A System of Self-Care



Dear Social Workers,


How often have you been on vacation only to receive a text or phone call from the office?


Have you experienced the limited ability to perform your social work responsibilities due to inadequate financial supports in the workplace?


Have you had to cope with unaddressed challenges such as workplace bullying and toxic environments?


Have you consistently been given new responsibilities without any financial enhancements or release from any previous responsibilities?


Have you coped with burnout, vicarious trauma, and/or secondary traumatic stress without workplace leadership noticing the warning signs?


What steps are needed to promote a system of self-care for social work professionals? Oftentimes, self-care is “solely” perceived as the responsibility of the individual. However, the ability to fully engage in and sustain methods of self-care is a systemic issue. As a result, entities that employ social workers, as well as those in leadership, decision-making, and policy change positions can implement steps to change systems. In other words, creating policies and procedures that acknowledge and integrate self-care as a normalized component of workplace functions.

Below, lists just a "few" brainstormed ways this can take place:


  • Evaluate the employing entity (e.g., academic institutions, agencies, organizations, etc.) policies and integrate wording in response to self-care needs of social work professionals

  • Integrate procedures that address and properly disseminate caseload (e.g., agency) or course load and class sizes (e.g., academic institution) in alignment with best practices and accreditation requirements

  • Employ recruitment, retention, training, and workplace motivation processes that are proactive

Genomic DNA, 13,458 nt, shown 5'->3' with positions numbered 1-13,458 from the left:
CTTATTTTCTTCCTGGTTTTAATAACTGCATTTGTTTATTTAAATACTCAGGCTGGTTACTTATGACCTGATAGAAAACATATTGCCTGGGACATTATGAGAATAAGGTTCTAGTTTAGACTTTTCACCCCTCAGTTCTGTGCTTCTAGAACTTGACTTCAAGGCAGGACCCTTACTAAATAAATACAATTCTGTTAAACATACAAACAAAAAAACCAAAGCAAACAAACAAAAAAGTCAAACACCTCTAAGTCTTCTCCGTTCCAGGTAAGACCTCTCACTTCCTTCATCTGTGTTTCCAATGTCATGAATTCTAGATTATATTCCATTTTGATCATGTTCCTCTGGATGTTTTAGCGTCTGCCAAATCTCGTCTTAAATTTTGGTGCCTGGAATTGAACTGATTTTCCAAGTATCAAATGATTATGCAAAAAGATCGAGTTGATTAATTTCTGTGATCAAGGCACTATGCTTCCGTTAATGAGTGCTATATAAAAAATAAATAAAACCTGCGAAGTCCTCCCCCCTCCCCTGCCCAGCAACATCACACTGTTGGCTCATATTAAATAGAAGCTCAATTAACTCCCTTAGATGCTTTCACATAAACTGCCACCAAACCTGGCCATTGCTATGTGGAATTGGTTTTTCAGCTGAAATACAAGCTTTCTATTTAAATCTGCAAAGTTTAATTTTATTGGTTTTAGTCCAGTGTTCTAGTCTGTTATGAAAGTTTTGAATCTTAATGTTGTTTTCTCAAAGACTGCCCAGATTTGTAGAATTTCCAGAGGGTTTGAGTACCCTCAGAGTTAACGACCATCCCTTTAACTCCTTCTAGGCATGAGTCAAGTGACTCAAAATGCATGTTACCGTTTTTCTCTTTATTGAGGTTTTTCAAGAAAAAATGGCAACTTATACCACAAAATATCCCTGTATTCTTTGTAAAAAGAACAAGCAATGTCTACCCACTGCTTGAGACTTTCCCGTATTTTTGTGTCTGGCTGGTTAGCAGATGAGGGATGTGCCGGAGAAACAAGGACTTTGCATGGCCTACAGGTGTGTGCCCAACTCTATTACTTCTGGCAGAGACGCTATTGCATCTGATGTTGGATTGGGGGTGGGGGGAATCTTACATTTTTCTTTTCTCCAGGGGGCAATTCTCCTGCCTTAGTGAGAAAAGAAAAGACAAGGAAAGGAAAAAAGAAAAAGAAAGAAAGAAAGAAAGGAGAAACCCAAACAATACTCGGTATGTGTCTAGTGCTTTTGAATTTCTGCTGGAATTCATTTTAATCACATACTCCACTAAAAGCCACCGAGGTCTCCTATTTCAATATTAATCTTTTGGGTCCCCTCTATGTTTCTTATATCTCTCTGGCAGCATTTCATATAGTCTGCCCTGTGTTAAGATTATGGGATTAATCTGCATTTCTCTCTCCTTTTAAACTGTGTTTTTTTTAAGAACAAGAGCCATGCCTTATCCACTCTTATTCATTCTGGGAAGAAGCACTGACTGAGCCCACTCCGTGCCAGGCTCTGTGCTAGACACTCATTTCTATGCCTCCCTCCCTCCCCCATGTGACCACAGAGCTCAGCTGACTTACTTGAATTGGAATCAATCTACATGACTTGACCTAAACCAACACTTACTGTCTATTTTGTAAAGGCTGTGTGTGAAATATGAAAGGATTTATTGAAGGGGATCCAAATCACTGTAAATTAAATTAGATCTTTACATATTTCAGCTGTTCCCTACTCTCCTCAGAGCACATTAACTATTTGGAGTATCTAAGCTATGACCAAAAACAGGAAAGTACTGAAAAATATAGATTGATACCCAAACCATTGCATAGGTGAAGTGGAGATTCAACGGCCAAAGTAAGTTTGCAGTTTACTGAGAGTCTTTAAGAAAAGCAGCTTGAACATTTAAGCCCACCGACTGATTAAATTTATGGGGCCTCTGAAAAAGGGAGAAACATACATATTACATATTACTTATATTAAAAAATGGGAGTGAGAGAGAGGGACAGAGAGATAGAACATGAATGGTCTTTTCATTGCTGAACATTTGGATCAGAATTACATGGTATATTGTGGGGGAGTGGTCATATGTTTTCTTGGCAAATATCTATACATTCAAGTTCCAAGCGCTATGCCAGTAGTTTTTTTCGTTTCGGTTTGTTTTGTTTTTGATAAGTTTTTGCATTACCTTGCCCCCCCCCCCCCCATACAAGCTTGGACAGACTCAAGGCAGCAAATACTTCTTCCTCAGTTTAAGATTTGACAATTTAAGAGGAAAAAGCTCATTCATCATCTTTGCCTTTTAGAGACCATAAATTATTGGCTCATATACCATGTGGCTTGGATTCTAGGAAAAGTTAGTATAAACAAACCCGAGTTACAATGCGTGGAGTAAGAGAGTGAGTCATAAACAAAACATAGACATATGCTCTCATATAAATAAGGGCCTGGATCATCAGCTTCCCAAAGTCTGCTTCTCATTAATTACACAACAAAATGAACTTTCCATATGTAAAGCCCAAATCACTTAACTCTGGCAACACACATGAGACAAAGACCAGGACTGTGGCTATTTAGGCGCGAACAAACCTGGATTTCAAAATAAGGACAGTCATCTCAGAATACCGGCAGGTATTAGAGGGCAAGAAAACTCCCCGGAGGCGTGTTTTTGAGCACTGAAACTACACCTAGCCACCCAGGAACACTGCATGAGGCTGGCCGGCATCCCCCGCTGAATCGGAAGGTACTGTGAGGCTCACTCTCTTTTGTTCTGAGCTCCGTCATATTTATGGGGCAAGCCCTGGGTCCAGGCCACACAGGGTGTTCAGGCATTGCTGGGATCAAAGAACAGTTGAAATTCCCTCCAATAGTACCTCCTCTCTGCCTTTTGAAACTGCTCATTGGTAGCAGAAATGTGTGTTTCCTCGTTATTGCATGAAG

• Coordinate and support grant writing or other financial opportunity trainings as methods to obtain additional funding in response to workplace needs and development of further job positions

  • Provide ongoing leadership trainings to ensure maintenance of boundaries between workplace leadership and employees' personal time

  • Ensuring workplace processes are in place that honor employees’ personal days/time, vacations, and mental health days

  • Implement proactive versus reactive methods to decrease factors that contribute to burnout and other issues that negatively impact employee performance

  • Acknowledge and provide forms of support for the role of field supervisors taking on the responsibility of training new social workers through overseeing internships and coordinating with colleges and universities


These are just a few initial ideas, there are so many more. Individual self-care processes are critical as these are unique to the individual. However, the system of self-care within the workplace is necessary, and needs to be integrated in a sustainable manner.


What are the next steps for self-care processes to be recognized as a priority in the workplace?

27 views

Recent Posts

See All